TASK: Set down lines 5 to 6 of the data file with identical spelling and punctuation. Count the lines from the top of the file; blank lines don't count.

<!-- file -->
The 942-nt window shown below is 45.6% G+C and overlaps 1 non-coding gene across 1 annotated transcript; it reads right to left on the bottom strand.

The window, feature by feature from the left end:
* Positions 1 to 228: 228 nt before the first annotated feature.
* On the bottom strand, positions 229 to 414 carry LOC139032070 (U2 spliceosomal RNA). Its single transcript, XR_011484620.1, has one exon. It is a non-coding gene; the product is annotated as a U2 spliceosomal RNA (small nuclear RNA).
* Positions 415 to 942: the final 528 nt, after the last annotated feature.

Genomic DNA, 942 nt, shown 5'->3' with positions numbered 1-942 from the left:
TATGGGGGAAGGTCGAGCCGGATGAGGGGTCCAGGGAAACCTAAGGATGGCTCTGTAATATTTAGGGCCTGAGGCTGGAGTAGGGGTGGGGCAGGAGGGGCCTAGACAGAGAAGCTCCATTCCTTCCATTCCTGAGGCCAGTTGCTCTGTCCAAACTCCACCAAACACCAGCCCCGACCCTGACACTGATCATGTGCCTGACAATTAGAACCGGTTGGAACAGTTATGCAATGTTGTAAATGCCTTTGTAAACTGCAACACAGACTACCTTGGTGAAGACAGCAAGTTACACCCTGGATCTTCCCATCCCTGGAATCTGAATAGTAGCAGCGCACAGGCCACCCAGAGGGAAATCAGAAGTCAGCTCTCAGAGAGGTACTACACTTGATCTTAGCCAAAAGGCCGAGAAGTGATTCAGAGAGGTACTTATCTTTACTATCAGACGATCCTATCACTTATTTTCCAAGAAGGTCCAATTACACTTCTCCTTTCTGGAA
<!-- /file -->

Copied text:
* Positions 415 to 942: the final 528 nt, after the last annotated feature.

Genomic DNA, 942 nt, shown 5'->3' with positions numbered 1-942 from the left: